Mr. Speaker, why does the hon. member not respond to the quote I just gave from the chief economist of the Royal Bank? He cannot do that because the chief economist of the Royal Bank was right when he said:

Everything this government has done in the past would suggest we don't have to worry about a deficit.

Why is the hon. member criticizing our spending to carry out our commitments to Canadians to improve health care, higher education. and research and development? Once again the chief spokesman of the Alliance Party is on the record as opposing these important initiatives for all Canadians.

Organized CrimeOral Question Period

11:20 a.m.

Bloc

Caroline St-Hilaire Bloc Longueuil, QC

Mr. Speaker, there is no doubt about our need for legislation against organized crime. However, support is far from unanimous for the immunity the minister plans to grant to police forces, without judiciary intervention. Both the Quebec and Canadian bar associations find this approach excessive.

Is the minister aware that this aspect of the anti-gang bill can lead to excesses and slip-ups that will lead to a loss of confidence by the public in their police?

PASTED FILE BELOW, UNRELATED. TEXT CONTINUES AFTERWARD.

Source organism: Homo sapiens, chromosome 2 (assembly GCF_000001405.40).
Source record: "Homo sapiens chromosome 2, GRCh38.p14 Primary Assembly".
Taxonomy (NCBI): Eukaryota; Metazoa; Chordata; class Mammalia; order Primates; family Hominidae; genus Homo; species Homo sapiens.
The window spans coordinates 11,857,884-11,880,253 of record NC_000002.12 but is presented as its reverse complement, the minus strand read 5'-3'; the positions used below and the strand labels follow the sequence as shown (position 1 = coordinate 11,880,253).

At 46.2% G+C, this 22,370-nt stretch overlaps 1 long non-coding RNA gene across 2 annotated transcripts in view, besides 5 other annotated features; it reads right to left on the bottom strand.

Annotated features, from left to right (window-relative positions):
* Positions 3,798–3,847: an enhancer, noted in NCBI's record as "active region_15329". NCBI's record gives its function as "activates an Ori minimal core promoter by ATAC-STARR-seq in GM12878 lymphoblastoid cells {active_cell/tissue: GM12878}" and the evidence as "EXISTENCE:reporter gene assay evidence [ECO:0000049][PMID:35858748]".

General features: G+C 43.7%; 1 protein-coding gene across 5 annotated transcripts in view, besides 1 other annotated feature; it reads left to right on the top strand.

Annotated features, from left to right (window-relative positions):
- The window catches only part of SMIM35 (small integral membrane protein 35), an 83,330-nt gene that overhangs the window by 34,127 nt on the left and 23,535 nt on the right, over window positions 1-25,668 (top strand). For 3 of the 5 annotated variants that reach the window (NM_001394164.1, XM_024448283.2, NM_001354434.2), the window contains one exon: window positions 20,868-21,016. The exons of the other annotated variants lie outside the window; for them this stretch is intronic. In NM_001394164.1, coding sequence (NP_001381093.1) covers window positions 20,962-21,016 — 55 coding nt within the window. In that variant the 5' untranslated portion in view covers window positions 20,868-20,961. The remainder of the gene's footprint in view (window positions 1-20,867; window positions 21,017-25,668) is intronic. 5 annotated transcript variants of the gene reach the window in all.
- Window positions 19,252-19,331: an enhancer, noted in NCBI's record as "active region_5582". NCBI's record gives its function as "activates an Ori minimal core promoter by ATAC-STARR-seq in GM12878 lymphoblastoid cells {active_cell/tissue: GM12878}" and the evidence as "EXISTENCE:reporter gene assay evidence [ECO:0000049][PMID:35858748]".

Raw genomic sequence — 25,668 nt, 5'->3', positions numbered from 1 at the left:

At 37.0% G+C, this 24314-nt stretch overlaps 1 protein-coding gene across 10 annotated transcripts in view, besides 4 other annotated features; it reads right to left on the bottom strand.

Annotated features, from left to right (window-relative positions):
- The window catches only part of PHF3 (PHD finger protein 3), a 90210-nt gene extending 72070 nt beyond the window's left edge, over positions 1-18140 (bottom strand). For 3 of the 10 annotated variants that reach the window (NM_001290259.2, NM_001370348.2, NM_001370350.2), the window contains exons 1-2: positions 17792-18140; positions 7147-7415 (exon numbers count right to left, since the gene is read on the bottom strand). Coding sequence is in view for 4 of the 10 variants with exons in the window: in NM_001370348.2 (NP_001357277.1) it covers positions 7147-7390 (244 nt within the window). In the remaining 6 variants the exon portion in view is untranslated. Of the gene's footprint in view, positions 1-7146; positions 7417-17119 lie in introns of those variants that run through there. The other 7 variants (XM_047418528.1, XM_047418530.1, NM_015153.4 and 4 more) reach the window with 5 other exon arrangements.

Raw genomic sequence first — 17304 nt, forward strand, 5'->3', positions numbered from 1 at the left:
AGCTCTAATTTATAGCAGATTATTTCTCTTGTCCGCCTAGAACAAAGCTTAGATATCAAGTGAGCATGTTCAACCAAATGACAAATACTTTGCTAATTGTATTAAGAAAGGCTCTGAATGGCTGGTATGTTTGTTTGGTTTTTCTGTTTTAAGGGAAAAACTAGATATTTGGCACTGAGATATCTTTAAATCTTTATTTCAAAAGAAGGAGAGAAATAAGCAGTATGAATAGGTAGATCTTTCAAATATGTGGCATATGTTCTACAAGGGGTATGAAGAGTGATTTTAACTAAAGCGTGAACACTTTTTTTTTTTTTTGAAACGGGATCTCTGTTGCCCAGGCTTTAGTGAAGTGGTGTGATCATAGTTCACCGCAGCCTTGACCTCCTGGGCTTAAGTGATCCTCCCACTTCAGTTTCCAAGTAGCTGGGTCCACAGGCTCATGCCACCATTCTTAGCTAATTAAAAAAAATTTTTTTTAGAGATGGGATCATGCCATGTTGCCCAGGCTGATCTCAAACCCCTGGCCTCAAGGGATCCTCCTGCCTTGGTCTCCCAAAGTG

Organized CrimeOral Question Period

11:20 a.m.

Cardigan P.E.I.

Liberal

Lawrence MacAulay LiberalSolicitor General of Canada

Mr. Speaker, I am really surprised at this line of questioning from the hon. member. If we want the police to fight crime, we need to give them the tools to fight crime. The member for Berthier—Montcalm was prepared to give the police power to commit murder.

The government will not allow that. What we will do, and we will not apologize for it, is give the police the powers to fight crime in this country.

Organized CrimeOral Question Period

11:20 a.m.

Bloc

Caroline St-Hilaire Bloc Longueuil, QC

Mr. Speaker, the Minister of Justice's words yesterday were very disquieting. Today, it is the solicitor general who is not being in the least reassuring toward the population of Quebec and Canada.

Is the Minister of Justice going to acknowledge that, in the case of search warrants and electronic surveillance, the tradition to which she referred is to involve the justice system in the investigation stage, precisely so as to avoid excesses and slip-ups?

Organized CrimeOral Question Period

11:20 a.m.

Cardigan P.E.I.

Liberal

Lawrence MacAulay LiberalSolicitor General of Canada

Mr. Speaker, as I indicated a number of times in the House, the bill outlines strict limits and controls on the use of this power and has direct political accountability.

What the government wants to do and what I would think all members of the House want to do is to give the police the tools to do the job.